UK firms face greater corruption risk after Brexit, National Crime Agency warns

The National Crime Agency (NCA) said UK-based companies that increase trade outside the EU are more likely to come into contact with corrupt markets, particularly in the developing world.

Criminals will have more opportunities to carry out “trade-based money laundering” and there will be an increased chance that British businesses are “drawn into corrupt practices”, the agency said.

Publishing its annual assessment of serious and organised crime, the NCA said that while the result of the EU referendum has had little impact on crime in the UK, Brexit would be a “key driver of uncertainty in the next five years”.

“Criminals are not constrained by geographical or jurisdictional boundaries and are inherently opportunistic,” the NCA said.

“We expect that many will strive to take advantage of the opportunities that Brexit might present.”

It added: “As the UK moves towards exiting the EU in March 2019, UK-based businesses may look to increase the amount of trade they have with non-EU countries.

“We judge this will increase the likelihood that UK businesses will come into contact with corrupt markets, particularly in the developing world, raising the risk they will be drawn into corrupt practices.”

The NCA warned that criminals may try to take advantage of a redesigned customs system after Brexit, or gaps in intelligence-sharing between countries.

Its annual review summarised the threat of crime in the UK including child sexual exploitation and abuse, modern slavery and human trafficking, organised immigration crime, cyber crime, money laundering, drugs and guns.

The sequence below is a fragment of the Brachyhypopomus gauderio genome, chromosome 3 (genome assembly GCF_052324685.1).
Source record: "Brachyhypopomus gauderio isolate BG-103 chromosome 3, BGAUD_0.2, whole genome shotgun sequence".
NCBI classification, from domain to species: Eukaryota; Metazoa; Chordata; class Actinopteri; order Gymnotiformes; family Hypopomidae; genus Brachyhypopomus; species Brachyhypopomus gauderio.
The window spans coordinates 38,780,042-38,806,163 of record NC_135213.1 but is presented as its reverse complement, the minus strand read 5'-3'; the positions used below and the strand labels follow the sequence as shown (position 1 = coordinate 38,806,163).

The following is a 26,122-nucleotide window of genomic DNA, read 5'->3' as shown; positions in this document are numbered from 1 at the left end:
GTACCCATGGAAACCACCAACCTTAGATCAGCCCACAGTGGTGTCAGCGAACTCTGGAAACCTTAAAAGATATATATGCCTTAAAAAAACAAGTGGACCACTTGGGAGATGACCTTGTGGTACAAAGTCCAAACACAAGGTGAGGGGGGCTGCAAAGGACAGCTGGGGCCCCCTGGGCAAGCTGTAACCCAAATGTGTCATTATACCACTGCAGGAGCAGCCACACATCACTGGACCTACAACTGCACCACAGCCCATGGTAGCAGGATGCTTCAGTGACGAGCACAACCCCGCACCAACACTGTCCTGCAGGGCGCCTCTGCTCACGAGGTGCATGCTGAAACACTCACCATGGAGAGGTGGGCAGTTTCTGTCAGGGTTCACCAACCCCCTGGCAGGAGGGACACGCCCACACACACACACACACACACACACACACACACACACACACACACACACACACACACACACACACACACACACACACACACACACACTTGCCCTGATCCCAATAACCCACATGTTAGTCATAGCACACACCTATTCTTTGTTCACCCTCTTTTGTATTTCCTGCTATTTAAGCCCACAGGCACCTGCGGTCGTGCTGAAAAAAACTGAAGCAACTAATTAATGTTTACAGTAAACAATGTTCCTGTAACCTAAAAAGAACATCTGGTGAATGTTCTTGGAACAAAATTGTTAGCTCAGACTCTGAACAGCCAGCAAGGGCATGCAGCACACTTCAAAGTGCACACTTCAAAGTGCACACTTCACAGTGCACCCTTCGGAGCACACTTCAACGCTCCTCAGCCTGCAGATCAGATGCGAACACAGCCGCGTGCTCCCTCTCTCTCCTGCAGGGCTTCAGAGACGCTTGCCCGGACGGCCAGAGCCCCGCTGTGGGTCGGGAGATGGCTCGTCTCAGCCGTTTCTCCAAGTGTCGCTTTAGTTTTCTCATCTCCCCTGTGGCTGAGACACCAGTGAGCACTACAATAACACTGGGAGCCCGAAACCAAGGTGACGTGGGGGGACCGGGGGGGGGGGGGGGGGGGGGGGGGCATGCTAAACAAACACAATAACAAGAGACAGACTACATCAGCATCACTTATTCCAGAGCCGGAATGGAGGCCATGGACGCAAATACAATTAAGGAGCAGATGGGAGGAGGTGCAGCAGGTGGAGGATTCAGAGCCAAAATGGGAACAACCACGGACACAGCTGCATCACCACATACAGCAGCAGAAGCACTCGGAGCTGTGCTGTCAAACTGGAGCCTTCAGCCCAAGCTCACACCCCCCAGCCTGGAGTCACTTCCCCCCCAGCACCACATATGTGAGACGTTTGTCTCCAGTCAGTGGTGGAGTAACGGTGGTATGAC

In detailed findings, the wide-ranging assessment said:

:: There were 4,629 organised crime groups in the UK at the end of last year, according to NCA analysis

:: The UK’s 3,000-plus airstrips present opportunities for criminals to exploit the border to facilitate the illegal entry of migrants

:: Encrypted communication services are eroding the ability of law enforcement to detect dangerous offenders

:: The closure of migrant camps at Calais and Dunkirk has reduced the scope for “opportunistic” attempts to enter the UK from France, but Belgium has become a location of “greater focus” for people smuggling gangs

:: There has been an upward trend in criminal firearms discharges, with a surge in the number of parcels arriving into the UK being exploited by gangs “concealing illicit goods amongst legitimate traffic”

:: The UK is a “prime destination” for corrupt foreign “politically exposed persons” to launder the proceeds of corruption

:: Mobile phones in prisons give offenders involved in serious organised crime the means to play a “full role” in major criminal enterprises “virtually unaffected by physical confinement”.

:: The scale of modern slavery and human trafficking in the UK is continually and gradually increasing.

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